Theories, causes and effects of interventions in the Global South in the form of invasions to install new regimes, covert operations, peacekeeping missions, and post-conflict, multilateral programmes.
Interventions have increased since the end of the Cold War and involve many actors ranging from the UN and regional organizations to NGOs. This course focuses on the theories, causes and effects of interventions in the Global South in the form of invasions to install new regimes, covert operations, peacekeeping missions, and post-conflict multilateral programs. We will also be examining the following questions: Are these interventions appropriate? How do they reflect power and international hierarchies in world politics? Are these interventions effective and what are the factors leading to success or failure?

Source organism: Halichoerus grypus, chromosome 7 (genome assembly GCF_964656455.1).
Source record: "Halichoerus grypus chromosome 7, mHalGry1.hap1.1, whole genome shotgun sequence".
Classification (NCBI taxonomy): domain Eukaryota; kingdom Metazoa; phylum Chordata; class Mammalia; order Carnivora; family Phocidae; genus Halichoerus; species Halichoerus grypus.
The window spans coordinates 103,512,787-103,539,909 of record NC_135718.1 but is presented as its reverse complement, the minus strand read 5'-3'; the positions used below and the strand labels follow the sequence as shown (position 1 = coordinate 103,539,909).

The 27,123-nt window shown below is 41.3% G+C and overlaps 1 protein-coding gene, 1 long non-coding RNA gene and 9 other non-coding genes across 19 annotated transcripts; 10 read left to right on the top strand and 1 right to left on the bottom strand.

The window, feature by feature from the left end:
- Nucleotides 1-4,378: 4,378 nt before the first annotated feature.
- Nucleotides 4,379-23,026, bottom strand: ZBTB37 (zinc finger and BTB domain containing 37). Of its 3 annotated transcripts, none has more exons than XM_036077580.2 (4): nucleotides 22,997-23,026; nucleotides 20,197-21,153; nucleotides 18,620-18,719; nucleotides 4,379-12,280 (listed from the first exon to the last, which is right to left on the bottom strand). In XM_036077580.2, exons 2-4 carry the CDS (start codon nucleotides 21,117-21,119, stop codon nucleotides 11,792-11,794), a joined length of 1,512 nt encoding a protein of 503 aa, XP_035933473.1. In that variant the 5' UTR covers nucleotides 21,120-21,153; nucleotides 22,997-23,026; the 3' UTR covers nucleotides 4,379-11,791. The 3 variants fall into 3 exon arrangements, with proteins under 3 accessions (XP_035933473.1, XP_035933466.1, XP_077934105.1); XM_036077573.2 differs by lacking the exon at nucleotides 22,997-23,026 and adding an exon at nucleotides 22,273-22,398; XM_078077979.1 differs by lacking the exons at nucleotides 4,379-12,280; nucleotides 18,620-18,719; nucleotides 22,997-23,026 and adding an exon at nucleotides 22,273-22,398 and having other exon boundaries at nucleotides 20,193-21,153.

|Paper title||Interventions, Peacekeeping and the Global South|
|Teaching period||Semester 1 (On campus)|
|Domestic Tuition Fees (NZD)||$955.05|
|International Tuition Fees||Tuition Fees for international students are elsewhere on this website.|
- One 100-level POLS paper or 72 points
- POLS 304
- Schedule C
- Arts and Music
- Teaching staff
- Dr Lena Tan
- Textbooks are not required for this paper.
- Graduate Attributes Emphasised
- Critical thinking, Communication, Self-motivation, Scholarship, Global perspective.
View more information about Otago's graduate attributes.
- Learning Outcomes
Students who successfully complete this paper will:
- Understand the broad spectrum of interventions that have taken place and continue to take place in the Global South
- Understand the various theories regarding the causes of civil conflicts and peacekeeping
- Analyse some major conflicts around the world that have involved external intervention and have a better understanding of the factors that contribute to the success and failure of various forms of intervention
- Develop analytical, research and writing skills
- Carry out independent and self-directed research and present the findings in a written research essay and policy brief